Yes, You Have New Bananas

Stylized banana plant, described in podcast as "Vitruvian Banana Plant"
This is the geometric banana plant in the 1578 Spanish botanical book, described in the episode

Source: Cristoval Acosta, Tractado De Las Drogas y medicinas de las Indias Orientales, con sus Plantas debujadas al vivo por Cristóbal Acosta—Médico y cirujano que las vio ocularmente (Burgos: Martin de Victoria Impressor de Su Majestad, 1578), 73.
Select Sources for Episode 6: “Yes, You Have New Bananas”

Bananas’ Origins in Indian Ocean

  • Dan Koeppel. Banana: The Fate of the Fruit That Changed the World (New York: Penguin Publishing Group, 2009) Kindle Edition, Chs. 3–7.
  • Xavier Perrier, Edmond De Langhe, Mark Donohue, Carol Lentfer, Luc Vrydaghs, Frédéric Bakry, Françoise Carreel, et al. “Multidisciplinary Perspectives on Banana (Musa Spp.) Domestication.” Proceedings of the National Academy of Sciences of the United States of America 108, no. 28 (2011): 11311–18.

Theophrastus’ Botany

Spanish account of the “Indian Fig Tree”

  • Cristoval Acosta, Tractado De Las Drogas y medicinas de las Indias Orientales, con sus Plantas debujadas al vivo por Cristóbal Acosta—Médico y cirujano que las vio ocularmente (Burgos: Martin de Victoria Impressor de Su Majestad, 1578), 73–77. The illustration is on p. 73.

First Bananas in the Americas

  • For one early 16th century mention of Tomás Berlanga’s role in bringing bananas to the Caribbean see Gonzalo Fernández de Oviedo, La Historia General de Las Indias (Madrid, 1535), p.174 of the PDF at Google Books: .
  • See also Perrier, et al. (above) for maps of the earliest geographical ranges of the banana and Koeppel (above), 47 and Ch. 8 for both the Berlanga reference and for mention of the Polynesian sailor hypothesis.

English and French Caribbean

Climate Theories, Prejudice & Bananas

  • For Buffon’s understanding that warm climates make men idle and morally corruptt, see Georges Louis LeClerc, Comte de Buffon, A Natural History, General and Particular, Containing the History and Theory of the Earth, A General History of Man, The Brute Creation, Vegetables, Minerals &c., &c. (London: Richard Evans, 1817), 232.
  • “Timber Trees: Fruits” in The Library of Entertaining Knowledge, published by The Society For The Diffusion of Useful Knowledge (London: Charles Knight, 1829), 363–368.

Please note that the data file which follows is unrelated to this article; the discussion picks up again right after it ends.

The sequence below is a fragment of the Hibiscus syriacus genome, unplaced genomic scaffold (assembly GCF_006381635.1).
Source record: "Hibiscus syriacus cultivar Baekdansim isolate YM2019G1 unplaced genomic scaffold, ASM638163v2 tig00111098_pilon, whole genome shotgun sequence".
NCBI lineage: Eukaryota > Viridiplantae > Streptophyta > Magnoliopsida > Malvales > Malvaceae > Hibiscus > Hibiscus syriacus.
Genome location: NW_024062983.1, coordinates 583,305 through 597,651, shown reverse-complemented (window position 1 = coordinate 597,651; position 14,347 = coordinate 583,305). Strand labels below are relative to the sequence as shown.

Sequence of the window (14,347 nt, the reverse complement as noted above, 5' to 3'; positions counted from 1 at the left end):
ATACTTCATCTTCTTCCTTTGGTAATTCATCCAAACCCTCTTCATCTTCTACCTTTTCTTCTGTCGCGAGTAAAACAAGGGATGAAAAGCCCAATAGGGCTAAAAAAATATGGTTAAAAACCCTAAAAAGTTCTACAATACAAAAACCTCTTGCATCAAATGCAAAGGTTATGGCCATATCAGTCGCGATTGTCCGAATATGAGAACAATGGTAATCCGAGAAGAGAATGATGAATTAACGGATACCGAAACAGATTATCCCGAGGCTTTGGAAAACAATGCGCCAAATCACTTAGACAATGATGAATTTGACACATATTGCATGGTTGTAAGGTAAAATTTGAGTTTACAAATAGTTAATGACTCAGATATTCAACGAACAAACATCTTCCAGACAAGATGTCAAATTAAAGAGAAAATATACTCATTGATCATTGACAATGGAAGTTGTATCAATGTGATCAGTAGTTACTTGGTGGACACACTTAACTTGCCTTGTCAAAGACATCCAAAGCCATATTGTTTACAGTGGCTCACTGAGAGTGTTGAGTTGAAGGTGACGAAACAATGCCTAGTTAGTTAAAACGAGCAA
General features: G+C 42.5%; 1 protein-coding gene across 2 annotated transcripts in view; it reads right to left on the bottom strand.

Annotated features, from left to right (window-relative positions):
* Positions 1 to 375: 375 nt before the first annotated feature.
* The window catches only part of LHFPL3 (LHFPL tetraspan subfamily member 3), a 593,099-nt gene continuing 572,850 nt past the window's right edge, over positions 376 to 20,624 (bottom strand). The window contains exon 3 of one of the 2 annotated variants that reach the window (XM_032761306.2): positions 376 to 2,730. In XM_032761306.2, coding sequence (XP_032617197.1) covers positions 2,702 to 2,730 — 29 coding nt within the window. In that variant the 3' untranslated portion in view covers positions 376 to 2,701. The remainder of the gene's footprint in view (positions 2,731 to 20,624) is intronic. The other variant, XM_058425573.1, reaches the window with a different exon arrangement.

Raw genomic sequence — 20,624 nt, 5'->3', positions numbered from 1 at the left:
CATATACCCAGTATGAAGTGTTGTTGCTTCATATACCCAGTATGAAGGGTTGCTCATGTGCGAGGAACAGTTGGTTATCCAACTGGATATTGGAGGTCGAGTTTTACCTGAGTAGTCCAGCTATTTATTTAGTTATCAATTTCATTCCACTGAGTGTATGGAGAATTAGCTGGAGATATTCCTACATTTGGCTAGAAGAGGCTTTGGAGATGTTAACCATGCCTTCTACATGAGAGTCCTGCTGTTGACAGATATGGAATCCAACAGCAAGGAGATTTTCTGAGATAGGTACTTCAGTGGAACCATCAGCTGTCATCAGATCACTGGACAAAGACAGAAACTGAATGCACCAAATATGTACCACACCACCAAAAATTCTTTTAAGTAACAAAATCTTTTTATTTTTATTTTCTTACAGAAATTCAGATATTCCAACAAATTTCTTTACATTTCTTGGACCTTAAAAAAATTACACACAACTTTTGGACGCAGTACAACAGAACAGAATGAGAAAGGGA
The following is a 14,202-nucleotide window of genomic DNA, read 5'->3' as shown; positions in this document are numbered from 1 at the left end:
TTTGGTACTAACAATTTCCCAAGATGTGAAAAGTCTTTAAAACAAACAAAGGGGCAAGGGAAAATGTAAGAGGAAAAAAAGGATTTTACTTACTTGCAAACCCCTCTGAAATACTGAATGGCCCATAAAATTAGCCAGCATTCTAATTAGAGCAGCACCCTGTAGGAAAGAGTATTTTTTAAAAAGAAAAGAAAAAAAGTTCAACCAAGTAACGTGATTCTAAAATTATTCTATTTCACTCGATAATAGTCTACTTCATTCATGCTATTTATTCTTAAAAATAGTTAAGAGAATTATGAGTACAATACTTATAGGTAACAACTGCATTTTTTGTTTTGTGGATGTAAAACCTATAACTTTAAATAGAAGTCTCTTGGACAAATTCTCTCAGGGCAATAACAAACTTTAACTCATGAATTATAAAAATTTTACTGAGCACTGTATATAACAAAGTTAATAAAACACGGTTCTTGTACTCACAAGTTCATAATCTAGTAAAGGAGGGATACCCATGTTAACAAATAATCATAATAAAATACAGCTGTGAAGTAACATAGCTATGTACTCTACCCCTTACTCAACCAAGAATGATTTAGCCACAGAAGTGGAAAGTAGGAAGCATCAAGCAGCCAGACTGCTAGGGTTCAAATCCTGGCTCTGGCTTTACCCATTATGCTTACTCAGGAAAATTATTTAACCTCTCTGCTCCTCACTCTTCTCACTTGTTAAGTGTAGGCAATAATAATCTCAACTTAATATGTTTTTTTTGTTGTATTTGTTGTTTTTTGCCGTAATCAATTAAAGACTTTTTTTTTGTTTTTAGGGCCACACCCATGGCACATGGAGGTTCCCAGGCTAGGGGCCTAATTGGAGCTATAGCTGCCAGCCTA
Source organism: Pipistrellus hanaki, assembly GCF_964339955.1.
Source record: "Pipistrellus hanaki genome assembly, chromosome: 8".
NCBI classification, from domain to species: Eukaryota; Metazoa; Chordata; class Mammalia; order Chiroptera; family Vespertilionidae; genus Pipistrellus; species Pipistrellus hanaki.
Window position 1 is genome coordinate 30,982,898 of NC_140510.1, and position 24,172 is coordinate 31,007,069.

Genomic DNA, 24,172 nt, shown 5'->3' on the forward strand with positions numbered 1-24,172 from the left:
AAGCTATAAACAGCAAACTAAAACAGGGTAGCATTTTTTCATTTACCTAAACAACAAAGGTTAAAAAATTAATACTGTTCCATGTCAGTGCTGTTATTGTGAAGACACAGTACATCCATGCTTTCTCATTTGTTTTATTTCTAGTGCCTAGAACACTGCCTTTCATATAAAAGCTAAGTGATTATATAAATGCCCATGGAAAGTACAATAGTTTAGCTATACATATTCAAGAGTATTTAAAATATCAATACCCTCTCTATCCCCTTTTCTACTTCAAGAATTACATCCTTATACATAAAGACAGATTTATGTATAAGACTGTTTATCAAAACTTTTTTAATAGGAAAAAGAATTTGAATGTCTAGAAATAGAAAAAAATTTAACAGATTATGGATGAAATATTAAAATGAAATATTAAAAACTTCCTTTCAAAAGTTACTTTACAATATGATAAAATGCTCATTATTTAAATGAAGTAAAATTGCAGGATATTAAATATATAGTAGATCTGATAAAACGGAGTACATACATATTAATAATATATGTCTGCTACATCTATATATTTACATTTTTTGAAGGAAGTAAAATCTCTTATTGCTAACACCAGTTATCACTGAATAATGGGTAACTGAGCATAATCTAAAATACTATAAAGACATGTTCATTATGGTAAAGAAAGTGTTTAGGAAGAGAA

• The above source was so popular that it was reprinted in an abridged form in an article called “Fruits of Tropical Climates,” in The Polar Star of Entertainment and Popular Science (London: H. Flower, 1830), 372.

Bananas in the New York Times 

  • All of the following articles are available at
    • “West Indies,” New York Times, April 1, 1852, 4.
    • “Local Intelligence: The Tropical Fruit Trade,” New York Times, June 13, 1865, 2.
    • “Tropical Fruits: Pine-Apples, Bananas, Oranges, Lemons, etc.—Where they Come From, the Quantity Brought, and Where They Go to,” New York Times, July 12, 1866, 8.

United Fruit Company

  • Koepell (cited above), Parts III, IV, V.
  • United Fruit Company, The Story of the Banana (Boston: United Fruit Company, 1921).
  • There are many recent histories of the United Fruit Company. This basic narrative is readily available in any college-level textbook on Latin American history, histories of Central America, among other resources. See, e.g., recent books by Peter Chapman, James Martin, and Stacy May, among others.

Audio Resources

Ten concurrent factors related to the creation of the U.S. cold-weather banana industry, 1870s–1930
  1. Industrialization
  2. Urbanization
  3. Creation of trusts
  4. Push to find new raw materials
  5. More inventing
  6. Increased interest in tropical plants
  7. New military technologies
  8. New transportation & communication technologies
  9. Empire-Building
  10. Consumer interest in tropical products

Leave a Reply

Your email address will not be published. Required fields are marked *